Trifecta control in five states at stake in the 2019 elections

Gubernatorial and state legislative elections are taking place in five states in 2019. These elections could affect existing Republican trifectas in Kentucky and Mississippi and the Democratic trifecta in New Jersey. New trifectas could potentially form in Louisiana and Virginia.
 
A trifecta, which describes when one party holds the governorship, a majority in the state senate, and a majority in the state house, helps that party advance its agenda while requiring less support from members of the minority party. Nationally, Republicans hold 22 trifectas to Democrats’ 14.
 
Based on the number of seats which would need to be flipped to change control of each legislative chamber and on gubernatorial race ratings from political forecasters, Ballotpedia has rated the vulnerability of existing trifectas and the chances of new trifectas forming.
 
 
We rate Mississippi’s Republican trifecta as moderately vulnerable and Kentucky’s Republican trifecta as somewhat vulnerable. New Jersey’s Democratic trifecta is not vulnerable.
 
In Louisiana, there is a slight possibility of a Republican trifecta forming and a low possibility of a Democratic trifecta forming. In Virginia, there is a moderate possibility of a Democratic trifecta forming and no possibility of a Republican trifecta forming.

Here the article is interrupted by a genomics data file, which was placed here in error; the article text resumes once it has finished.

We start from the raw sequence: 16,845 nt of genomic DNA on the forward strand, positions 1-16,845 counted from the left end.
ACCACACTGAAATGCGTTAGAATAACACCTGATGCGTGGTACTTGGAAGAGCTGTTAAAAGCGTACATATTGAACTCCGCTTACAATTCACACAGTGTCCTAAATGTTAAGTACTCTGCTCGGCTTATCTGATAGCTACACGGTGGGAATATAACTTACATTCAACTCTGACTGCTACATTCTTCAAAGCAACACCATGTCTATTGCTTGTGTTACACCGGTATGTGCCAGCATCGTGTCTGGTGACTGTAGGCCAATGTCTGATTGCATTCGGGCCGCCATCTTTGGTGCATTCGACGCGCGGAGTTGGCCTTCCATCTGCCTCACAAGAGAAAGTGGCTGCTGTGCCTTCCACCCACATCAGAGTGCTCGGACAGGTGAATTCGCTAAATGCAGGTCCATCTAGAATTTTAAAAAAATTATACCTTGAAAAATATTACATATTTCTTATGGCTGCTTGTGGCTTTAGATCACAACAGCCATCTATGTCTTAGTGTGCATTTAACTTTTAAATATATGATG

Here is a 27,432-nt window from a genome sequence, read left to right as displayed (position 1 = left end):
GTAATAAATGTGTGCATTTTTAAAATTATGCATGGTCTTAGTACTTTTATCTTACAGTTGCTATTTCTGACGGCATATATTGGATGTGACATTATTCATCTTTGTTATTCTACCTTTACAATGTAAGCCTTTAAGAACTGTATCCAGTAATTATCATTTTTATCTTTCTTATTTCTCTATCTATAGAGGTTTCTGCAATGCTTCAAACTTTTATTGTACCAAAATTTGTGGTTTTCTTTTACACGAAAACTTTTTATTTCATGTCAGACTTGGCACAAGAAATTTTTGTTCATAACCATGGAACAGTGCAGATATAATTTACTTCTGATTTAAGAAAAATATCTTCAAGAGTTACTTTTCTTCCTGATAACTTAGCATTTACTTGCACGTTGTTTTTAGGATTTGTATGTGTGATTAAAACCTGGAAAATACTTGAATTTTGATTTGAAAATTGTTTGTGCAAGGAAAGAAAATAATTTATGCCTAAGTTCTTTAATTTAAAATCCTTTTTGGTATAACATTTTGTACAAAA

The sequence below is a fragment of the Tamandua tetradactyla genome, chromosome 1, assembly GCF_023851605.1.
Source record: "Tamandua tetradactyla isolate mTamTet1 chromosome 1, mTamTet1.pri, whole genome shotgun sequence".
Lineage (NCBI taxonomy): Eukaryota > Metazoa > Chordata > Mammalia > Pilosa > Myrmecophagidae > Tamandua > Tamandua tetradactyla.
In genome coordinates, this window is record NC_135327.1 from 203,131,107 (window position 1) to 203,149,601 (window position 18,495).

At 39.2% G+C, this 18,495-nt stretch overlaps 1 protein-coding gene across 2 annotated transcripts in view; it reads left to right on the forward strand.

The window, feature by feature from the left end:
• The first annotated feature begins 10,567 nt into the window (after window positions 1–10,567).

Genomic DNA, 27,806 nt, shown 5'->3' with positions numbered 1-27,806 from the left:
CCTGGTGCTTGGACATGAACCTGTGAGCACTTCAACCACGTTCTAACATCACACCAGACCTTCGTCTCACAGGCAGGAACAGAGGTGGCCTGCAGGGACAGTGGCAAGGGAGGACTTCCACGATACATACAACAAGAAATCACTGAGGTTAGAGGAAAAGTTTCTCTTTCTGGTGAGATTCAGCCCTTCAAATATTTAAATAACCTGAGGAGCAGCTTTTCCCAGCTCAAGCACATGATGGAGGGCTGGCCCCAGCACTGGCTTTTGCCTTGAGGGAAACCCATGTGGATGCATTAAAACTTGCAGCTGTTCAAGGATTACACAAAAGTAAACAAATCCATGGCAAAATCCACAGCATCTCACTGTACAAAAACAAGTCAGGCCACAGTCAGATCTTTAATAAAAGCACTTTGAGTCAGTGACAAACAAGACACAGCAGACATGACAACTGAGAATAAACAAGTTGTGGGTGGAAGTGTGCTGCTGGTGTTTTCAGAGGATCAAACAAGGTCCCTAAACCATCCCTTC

In the 2018 elections, four of 26 existing Republican trifectas were broken. The trifectas in Michigan, New Hampshire, and Wisconsin were among the five that we rated highly vulnerable that year, while the trifecta in Kansas was among four we rated moderately vulnerable.
 
Six new Democratic trifectas were created, including in all four of the states we rated as having a moderate possibility of gaining a Democratic trifecta (Colorado, Illinois, New Mexico, and New York). Democrats also gained trifectas in Maine and Nevada, which were among the six states we rated as toss-ups.
 



About the author

David Luchs

David Luchs is a staff writer at Ballotpedia and can be reached at david.luchs@ballotpedia.org

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